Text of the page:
‘Paint drips and blots are a recurring motif of many of the works on view. Intercepting the composition with this painterly mark-making, Alsoudani adds further complication to his disordered scenes, while highlighting the role of the human hand in the creation of violence.’
Iraqi-American artist Ahmed Alsoudani has long engaged with the politics of painting warfare due to his personal encounters of fleeing the Iraq war via Syria and settling in the United States where he now lives and works. His works capture through paint, acrylic, charcoal and pencil, a surreal representation of a fragmented whole. Not-quite deformed, but neither fully formed either, body parts are unsettling to look and at best described as splicing of mutilated flesh entwined with mechanical prostheses.
For his first solo at Marlborough Contemporary, London, Alsoudani presents a new body of work that is more sombre but in keeping with his now signatory painterly fragmentation of imageries and ideas. A limited colour palette marks a departure from the previous series of vibrant and bright colours with expressionistic mark making in coloured pencil – a prominent feature of these recent paintings. In Couple (2017), two figures are indistinguishable and conjoined, as if mummified in an embrace whilst framed by the chaos that engulfs their fragmented bodies. A work that is both intimate and of torturous beauty at the same time. Doorway (2017), on the other hand, depicts a ghostlike form bursting through a doorframe that is unable to contain its shape and is barely perceptible among the explosion of forms. These paintings fuse the human with animal, or some other unimaginable combination as if one wakes up from a traumatic event only to discover that the wholesome and intact body has been somehow transformed into something unidentifiable, mutilated and dismembered.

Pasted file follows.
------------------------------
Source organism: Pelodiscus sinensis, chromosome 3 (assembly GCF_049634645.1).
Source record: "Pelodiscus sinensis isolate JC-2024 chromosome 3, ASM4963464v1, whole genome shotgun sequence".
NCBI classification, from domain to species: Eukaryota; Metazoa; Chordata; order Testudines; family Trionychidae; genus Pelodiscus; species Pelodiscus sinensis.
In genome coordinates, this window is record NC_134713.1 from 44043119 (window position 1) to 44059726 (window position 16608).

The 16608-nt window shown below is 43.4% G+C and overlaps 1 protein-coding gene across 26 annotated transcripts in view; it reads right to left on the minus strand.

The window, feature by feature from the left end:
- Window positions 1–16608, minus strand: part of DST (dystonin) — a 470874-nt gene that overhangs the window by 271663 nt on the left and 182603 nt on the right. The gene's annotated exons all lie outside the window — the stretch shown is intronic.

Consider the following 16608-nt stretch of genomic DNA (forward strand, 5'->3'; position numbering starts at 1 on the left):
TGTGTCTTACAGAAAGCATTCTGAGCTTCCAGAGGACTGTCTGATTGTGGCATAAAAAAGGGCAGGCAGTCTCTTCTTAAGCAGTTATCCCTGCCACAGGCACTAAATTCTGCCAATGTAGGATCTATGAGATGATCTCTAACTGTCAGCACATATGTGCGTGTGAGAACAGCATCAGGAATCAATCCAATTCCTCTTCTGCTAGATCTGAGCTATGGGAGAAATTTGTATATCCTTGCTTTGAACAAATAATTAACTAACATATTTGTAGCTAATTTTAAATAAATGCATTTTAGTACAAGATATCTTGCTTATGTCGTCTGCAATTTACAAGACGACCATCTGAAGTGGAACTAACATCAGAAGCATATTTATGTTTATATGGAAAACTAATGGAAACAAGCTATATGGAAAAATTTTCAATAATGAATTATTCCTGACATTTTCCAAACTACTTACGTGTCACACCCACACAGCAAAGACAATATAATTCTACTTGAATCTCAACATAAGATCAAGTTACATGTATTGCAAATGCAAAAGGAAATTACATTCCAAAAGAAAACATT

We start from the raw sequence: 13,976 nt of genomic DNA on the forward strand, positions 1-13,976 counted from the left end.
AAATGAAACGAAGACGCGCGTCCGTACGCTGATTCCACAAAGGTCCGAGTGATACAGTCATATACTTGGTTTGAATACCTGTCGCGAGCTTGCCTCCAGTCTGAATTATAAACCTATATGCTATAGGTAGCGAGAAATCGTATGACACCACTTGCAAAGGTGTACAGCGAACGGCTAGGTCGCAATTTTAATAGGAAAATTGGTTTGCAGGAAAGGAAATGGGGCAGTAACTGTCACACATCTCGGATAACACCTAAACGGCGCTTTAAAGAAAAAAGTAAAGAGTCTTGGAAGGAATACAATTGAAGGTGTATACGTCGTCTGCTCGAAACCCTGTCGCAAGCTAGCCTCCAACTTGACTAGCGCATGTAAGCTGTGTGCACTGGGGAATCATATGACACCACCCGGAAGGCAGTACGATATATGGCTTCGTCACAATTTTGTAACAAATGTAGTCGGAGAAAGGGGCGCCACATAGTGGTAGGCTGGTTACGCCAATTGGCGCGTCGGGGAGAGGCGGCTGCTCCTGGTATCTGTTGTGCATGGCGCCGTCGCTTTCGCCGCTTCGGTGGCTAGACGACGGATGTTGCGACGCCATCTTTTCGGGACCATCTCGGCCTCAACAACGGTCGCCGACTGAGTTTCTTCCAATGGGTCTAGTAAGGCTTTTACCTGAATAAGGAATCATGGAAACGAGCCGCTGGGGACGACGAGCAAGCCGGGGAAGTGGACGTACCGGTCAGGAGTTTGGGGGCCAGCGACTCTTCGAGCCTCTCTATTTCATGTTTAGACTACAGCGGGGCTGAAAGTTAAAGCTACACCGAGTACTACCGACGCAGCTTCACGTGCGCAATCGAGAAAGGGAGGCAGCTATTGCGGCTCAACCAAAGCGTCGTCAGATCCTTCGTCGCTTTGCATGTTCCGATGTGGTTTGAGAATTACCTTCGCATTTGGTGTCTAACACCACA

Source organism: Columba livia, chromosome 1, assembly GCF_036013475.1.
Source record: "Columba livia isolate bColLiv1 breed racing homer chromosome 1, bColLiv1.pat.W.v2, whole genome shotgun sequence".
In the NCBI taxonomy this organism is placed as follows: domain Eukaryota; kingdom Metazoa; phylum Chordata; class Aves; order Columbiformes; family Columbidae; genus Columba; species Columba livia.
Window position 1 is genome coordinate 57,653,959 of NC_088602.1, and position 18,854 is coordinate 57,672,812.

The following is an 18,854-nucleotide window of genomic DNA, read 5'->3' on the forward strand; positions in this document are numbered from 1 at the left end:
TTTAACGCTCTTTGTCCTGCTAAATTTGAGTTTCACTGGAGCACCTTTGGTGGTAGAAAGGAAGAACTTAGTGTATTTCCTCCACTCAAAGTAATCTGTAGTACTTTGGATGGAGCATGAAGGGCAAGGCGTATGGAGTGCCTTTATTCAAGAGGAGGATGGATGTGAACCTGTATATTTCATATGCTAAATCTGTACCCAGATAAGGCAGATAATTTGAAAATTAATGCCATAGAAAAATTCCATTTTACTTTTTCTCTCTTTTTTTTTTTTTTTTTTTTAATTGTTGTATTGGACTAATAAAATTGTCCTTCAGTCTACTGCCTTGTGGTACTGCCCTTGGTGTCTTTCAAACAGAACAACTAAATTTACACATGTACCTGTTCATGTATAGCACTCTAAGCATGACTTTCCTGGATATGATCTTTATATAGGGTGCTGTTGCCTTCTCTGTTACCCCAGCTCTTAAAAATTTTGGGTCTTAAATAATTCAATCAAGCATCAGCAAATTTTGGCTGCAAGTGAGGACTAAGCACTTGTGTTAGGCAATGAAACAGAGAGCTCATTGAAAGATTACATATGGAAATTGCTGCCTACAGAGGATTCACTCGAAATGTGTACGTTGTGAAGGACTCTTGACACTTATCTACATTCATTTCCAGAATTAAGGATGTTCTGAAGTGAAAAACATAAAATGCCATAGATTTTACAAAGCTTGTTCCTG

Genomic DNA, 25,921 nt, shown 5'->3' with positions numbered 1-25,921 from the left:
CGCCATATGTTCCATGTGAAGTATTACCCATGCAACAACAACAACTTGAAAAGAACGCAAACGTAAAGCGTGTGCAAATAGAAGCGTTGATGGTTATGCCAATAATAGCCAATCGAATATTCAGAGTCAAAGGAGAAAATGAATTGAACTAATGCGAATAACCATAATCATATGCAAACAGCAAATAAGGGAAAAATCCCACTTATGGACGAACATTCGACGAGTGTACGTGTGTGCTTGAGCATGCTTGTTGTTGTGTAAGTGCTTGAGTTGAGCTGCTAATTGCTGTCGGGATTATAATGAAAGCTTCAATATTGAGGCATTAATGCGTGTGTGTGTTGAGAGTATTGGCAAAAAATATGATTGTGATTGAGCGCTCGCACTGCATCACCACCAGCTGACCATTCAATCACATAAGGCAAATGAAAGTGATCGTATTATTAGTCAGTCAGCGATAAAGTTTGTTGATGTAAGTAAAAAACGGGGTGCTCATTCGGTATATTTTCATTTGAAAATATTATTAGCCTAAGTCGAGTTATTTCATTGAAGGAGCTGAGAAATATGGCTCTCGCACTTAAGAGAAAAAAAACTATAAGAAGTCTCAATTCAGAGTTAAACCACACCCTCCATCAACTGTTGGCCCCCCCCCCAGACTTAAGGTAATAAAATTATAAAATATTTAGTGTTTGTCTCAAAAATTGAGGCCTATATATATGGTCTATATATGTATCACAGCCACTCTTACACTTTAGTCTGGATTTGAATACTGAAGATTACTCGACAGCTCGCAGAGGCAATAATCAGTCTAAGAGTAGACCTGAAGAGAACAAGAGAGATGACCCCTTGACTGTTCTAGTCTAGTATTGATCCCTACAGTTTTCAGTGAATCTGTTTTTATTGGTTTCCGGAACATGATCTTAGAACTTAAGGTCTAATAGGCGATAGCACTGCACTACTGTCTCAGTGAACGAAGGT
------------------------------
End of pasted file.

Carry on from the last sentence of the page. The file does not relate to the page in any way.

Alsoudani turbulent paintings depict a disfigured tableau of war and atrocity. They draw on personal experiences of conflict and images of violence, particularly as they mark, maim and defile bodies but also evoke wider universal experiences of conflict and human suffering. These paintings entwine and distort in vivid, surreal landscapes whilst also capture transient moments between the living and the dead. He continues to remind us that personal histories of conflicts and wars still manage to display universal themes of struggle, despair and destruction. A timely subject for the present as we continue to negotiate the grotesque remnants of ongoing global conflicts.
Ahmed Alsoudani solo exhibition is on view at Marlborough Contemporary, London until 11 November 2017
by Jareh Das
Featured image: Alsoudani, Pit, 2016, acrylic, charcoal, colour pencil on canvas,195.6x444cm